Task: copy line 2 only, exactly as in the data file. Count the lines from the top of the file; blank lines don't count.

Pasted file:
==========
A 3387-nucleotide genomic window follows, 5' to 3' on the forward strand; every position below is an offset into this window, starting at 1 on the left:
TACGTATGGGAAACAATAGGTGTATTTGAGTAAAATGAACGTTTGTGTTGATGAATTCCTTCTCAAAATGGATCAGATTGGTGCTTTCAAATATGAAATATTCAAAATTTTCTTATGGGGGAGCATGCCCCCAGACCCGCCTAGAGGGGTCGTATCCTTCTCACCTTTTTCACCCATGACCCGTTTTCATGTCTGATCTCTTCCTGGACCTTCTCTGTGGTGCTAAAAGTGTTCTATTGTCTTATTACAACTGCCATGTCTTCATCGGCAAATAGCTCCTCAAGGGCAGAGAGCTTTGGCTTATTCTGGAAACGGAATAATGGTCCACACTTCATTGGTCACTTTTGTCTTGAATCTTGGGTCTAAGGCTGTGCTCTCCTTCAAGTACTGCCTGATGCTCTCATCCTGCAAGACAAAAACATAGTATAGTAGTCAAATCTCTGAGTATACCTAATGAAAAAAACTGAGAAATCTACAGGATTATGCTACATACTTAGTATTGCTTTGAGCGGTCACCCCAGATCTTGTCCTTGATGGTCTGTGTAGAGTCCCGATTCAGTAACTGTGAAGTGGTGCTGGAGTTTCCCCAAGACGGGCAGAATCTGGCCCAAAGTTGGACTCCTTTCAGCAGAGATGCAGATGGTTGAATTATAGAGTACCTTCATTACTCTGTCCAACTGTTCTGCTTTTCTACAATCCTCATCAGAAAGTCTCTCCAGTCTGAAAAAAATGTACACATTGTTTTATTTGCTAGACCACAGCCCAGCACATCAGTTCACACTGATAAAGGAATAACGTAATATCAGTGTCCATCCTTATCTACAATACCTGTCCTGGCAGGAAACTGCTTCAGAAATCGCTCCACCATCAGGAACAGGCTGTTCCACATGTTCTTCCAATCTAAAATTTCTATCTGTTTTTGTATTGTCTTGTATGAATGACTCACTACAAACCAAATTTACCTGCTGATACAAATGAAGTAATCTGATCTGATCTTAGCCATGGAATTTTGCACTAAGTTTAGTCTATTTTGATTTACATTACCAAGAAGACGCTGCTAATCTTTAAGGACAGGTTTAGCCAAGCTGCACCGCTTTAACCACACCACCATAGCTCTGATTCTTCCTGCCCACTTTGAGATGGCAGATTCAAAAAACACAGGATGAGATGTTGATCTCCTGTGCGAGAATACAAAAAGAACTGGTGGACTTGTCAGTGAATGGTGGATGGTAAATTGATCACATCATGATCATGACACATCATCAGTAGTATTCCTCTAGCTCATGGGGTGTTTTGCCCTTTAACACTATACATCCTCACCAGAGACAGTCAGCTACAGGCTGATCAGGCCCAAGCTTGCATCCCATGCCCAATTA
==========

TACGTATGGGAAACAATAGGTGTATTTGAGTAAAATGAACGTTTGTGTTGATGAATTCCTTCTCAAAATGGATCAGATTGGTGCTTTCAAATATGAAATATTCAAAATTTTCTTATGGGGGAGCATGCCCCCAGACCCGCCTAGAGGGGTCGTATCCTTCTCACCTTTTTCACCCATGACCCGTTTTCATGTCTGATCTCTTCCTGGACCTTCTCTGTGGTGCTAAAAGTGTTCTATTGTCTTATTACAACTGCCATGTCTTCATCGGCAAATAGCTCCTCAAGGGCAGAGAGCTTTGGCTTATTCTGGAAACGGAATAATGGTCCACACTTCATTGGTCACTTTTGTCTTGAATCTTGGGTCTAAGGCTGTGCTCTCCTTCAAGTACTGCCTGATGCTCTCATCCTGCAAGACAAAAACATAGTATAGTAGTCAAATCTCTGAGTATACCTAATGAAAAAAACTGAGAAATCTACAGGATTATGCTACATACTTAGTATTGCTTTGAGCGGTCACCCCAGATCTTGTCCTTGATGGTCTGTGTAGAGTCCCGATTCAGTAACTGTGAAGTGGTGCTGGAGTTTCCCCAAGACGGGCAGAATCTGGCCCAAAGTTGGACTCCTTTCAGCAGAGATGCAGATGGTTGAATTATAGAGTACCTTCATTACTCTGTCCAACTGTTCTGCTTTTCTACAATCCTCATCAGAAAGTCTCTCCAGTCTGAAAAAAATGTACACATTGTTTTATTTGCTAGACCACAGCCCAGCACATCAGTTCACACTGATAAAGGAATAACGTAATATCAGTGTCCATCCTTATCTACAATACCTGTCCTGGCAGGAAACTGCTTCAGAAATCGCTCCACCATCAGGAACAGGCTGTTCCACATGTTCTTCCAATCTAAAATTTCTATCTGTTTTTGTATTGTCTTGTATGAATGACTCACTACAAACCAAATTTACCTGCTGATACAAATGAAGTAATCTGATCTGATCTTAGCCATGGAATTTTGCACTAAGTTTAGTCTATTTTGATTTACATTACCAAGAAGACGCTGCTAATCTTTAAGGACAGGTTTAGCCAAGCTGCACCGCTTTAACCACACCACCATAGCTCTGATTCTTCCTGCCCACTTTGAGATGGCAGATTCAAAAAACACAGGATGAGATGTTGATCTCCTGTGCGAGAATACAAAAAGAACTGGTGGACTTGTCAGTGAATGGTGGATGGTAAATTGATCACATCATGATCATGACACATCATCAGTAGTATTCCTCTAGCTCATGGGGTGTTTTGCCCTTTAACACTATACATCCTCACCAGAGACAGTCAGCTACAGGCTGATCAGGCCCAAGCTTGCATCCCATGCCCAATTA